• ‘The lovely album, for instance, sees new accents improving a song, rather than confusing it.’
      • ‘Campaigners confuse the issue with complex legal and medical argument.’
      • ‘Look closely at the editorial: don't they completely avoid and try to confuse the point?’
      • ‘But complexity confuses a media that needs a simple plot.’
      • ‘God did not destroy the tower they were building; rather, God confused their language, and they were scattered.’
      complicate, muddle, jumble, garble, make complex, make difficult, make more difficult, blur, obscure, make unclear, cloud, obfuscate
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    2. 1.2 Identify wrongly; mistake.
      ‘a lot of people confuse a stroke with a heart attack’
      ‘purchasers might confuse the two products’
      • ‘She also said she was offended when people confused her with her neurotic character.’
      • ‘It was the fatal mistake of the medieval church to confuse and confound the two kingdoms.’
      • ‘It's very easy to confuse the two which is why some people may tell you that I speak in a Long Island tongue.’
      • ‘Several other production problems can be confused with wheat streak, especially in the early stages of symptom development.’
      • ‘The authors confuse their contempt of the opposition with an accurate apprehension of the opposition.’
      • ‘It's easy to confuse protagonists with their authors.’
      • ‘I think I'm separate enough from this character where people aren't going to confuse us.’
      • ‘We won't confuse our having made mistakes with our having no right to be here.’
      • ‘The chances of you finding stuff on your credit file that confuses you with other people, places you at addresses you left years ago, shows you owing money you don't and all manner of other sins you haven't committed is alarmingly high.’
      • ‘However, it would be a mistake to confuse sensible with safe.’
      • ‘A national identity should not be confused with individual or personal characteristics.’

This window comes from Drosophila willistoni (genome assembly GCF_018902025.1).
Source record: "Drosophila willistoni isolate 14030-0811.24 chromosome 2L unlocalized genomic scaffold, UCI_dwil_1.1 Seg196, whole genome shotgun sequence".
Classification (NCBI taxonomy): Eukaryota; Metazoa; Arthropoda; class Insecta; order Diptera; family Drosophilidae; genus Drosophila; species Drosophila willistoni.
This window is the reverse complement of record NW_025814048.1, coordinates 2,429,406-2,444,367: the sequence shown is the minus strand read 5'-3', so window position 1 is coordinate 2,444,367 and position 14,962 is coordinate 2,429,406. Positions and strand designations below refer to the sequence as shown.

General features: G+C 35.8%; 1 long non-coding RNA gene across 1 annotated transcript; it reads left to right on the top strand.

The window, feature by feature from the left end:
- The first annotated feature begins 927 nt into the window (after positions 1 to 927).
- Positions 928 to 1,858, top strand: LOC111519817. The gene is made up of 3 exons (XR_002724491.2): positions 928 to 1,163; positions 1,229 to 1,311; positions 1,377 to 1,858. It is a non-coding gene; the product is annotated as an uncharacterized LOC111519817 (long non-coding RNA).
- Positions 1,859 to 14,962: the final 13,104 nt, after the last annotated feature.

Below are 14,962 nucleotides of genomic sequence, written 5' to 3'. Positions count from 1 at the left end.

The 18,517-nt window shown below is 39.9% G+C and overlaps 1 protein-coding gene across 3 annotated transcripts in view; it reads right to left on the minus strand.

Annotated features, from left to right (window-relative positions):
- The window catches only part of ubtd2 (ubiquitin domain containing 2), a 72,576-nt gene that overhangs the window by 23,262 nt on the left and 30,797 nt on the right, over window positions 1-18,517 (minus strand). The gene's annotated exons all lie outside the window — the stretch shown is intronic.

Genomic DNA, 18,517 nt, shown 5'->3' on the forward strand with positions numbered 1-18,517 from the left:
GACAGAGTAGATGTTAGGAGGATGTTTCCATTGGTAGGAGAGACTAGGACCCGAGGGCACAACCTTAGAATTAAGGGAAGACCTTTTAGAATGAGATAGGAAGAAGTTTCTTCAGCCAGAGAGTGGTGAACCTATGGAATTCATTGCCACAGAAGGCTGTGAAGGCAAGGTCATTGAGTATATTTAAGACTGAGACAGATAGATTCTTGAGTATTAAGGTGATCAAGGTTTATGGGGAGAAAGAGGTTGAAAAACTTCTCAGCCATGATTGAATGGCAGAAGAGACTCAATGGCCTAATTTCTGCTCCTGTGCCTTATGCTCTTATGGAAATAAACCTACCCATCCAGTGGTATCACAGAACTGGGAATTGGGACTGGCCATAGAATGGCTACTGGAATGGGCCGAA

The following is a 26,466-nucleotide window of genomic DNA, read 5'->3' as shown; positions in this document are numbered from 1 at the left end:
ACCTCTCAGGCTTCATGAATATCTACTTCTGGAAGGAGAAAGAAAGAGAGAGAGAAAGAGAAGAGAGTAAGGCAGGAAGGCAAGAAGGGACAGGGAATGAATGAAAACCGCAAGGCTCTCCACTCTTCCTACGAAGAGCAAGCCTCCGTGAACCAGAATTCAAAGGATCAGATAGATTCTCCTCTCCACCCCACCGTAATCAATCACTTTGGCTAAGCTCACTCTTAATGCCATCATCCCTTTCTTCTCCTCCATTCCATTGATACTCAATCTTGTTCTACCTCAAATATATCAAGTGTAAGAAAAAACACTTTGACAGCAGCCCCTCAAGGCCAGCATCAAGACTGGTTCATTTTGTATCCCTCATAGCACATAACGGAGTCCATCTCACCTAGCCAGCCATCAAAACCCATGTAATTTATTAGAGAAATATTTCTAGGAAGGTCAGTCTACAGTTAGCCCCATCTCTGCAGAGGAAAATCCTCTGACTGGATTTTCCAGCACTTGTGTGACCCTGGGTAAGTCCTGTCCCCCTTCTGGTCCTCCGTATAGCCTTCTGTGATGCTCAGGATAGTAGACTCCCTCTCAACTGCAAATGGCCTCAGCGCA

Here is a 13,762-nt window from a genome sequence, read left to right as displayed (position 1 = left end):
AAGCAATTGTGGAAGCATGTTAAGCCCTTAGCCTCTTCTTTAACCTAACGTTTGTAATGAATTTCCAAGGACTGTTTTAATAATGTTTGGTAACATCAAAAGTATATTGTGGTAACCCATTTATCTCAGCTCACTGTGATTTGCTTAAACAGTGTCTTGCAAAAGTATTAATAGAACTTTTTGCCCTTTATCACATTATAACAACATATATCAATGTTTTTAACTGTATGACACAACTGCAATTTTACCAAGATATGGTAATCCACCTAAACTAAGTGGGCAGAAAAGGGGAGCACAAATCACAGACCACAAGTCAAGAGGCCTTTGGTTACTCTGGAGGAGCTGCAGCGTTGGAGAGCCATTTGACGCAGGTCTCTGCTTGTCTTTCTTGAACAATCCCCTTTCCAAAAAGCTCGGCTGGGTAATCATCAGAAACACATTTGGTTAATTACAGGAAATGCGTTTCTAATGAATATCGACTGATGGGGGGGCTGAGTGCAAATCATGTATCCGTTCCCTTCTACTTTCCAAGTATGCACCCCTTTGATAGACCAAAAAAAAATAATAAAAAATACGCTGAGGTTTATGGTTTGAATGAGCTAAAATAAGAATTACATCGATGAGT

• ‘The humor is uncomfortable on purpose, but it's very easy to confuse it with a humor that's unsure and amateur.’
      • ‘It's easy to confuse this prudent conservatism with adherence to principle, but that would be a mistake.’
      • ‘People don't usually forget our names, or get them wrong, or confuse us with other people.’
      • ‘It is easy to confuse greatness in a specialized field with skill in writing about it.’
      • ‘It is at this point that the issue of moral values tends to be identified, or confused with, religion.’
      • ‘I've already blogged on how easily identity gets confused in systems that don't rely on turning us all into numbers after all: my namesake was refused a credit card.’
      • ‘It is easy to confuse the apples of reporting with the oranges of privilege.’
      • ‘It is important that reserves and production should not be confused.’
      • ‘First, no one with half a brain could possibly confuse the two products.’
      mix up, muddle up, confound
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Origin

Middle English (in the sense ‘rout, bring to ruin’): from Old French confus, from Latin confusus, past participle of confundere ‘mingle together’ (see confound). Originally all senses of the verb were passive, and therefore appeared only as the past participle confused; the active voice occurred rarely until the 19th century when it began to replace confound.

Pronunciation

confuse

/kənˈfjuːz/